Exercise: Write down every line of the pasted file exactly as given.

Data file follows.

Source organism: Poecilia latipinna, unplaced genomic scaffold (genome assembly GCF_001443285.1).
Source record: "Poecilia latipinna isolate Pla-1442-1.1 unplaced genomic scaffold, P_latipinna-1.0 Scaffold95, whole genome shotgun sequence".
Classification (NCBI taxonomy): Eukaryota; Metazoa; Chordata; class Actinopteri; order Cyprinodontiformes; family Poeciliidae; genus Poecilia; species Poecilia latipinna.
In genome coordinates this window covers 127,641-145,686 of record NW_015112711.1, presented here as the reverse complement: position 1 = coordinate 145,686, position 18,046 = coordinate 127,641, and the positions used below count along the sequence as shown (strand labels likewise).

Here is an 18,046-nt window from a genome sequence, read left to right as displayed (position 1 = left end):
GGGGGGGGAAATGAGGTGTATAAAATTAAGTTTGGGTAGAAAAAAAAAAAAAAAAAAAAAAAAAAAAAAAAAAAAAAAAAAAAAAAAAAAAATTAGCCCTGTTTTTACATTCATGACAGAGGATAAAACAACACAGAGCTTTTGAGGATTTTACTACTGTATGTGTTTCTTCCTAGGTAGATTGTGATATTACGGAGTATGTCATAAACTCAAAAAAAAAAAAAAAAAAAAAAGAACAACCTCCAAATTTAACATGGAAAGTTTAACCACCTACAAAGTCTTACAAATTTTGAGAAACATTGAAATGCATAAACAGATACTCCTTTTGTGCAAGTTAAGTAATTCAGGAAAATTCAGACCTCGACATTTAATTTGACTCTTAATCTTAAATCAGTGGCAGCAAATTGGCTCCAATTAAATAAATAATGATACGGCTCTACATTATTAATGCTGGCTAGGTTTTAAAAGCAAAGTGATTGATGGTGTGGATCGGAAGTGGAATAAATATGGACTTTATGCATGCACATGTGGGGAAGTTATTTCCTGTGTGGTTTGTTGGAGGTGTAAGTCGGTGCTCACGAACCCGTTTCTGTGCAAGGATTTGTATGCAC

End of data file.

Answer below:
Source organism: Poecilia latipinna, unplaced genomic scaffold (genome assembly GCF_001443285.1).
Source record: "Poecilia latipinna isolate Pla-1442-1.1 unplaced genomic scaffold, P_latipinna-1.0 Scaffold95, whole genome shotgun sequence".
Classification (NCBI taxonomy): Eukaryota; Metazoa; Chordata; class Actinopteri; order Cyprinodontiformes; family Poeciliidae; genus Poecilia; species Poecilia latipinna.
In genome coordinates this window covers 127,641-145,686 of record NW_015112711.1, presented here as the reverse complement: position 1 = coordinate 145,686, position 18,046 = coordinate 127,641, and the positions used below count along the sequence as shown (strand labels likewise).

Here is an 18,046-nt window from a genome sequence, read left to right as displayed (position 1 = left end):
GGGGGGGGAAATGAGGTGTATAAAATTAAGTTTGGGTAGAAAAAAAAAAAAAAAAAAAAAAAAAAAAAAAAAAAAAAAAAAAAAAAAAAAAATTAGCCCTGTTTTTACATTCATGACAGAGGATAAAACAACACAGAGCTTTTGAGGATTTTACTACTGTATGTGTTTCTTCCTAGGTAGATTGTGATATTACGGAGTATGTCATAAACTCAAAAAAAAAAAAAAAAAAAAAAGAACAACCTCCAAATTTAACATGGAAAGTTTAACCACCTACAAAGTCTTACAAATTTTGAGAAACATTGAAATGCATAAACAGATACTCCTTTTGTGCAAGTTAAGTAATTCAGGAAAATTCAGACCTCGACATTTAATTTGACTCTTAATCTTAAATCAGTGGCAGCAAATTGGCTCCAATTAAATAAATAATGATACGGCTCTACATTATTAATGCTGGCTAGGTTTTAAAAGCAAAGTGATTGATGGTGTGGATCGGAAGTGGAATAAATATGGACTTTATGCATGCACATGTGGGGAAGTTATTTCCTGTGTGGTTTGTTGGAGGTGTAAGTCGGTGCTCACGAACCCGTTTCTGTGCAAGGATTTGTATGCAC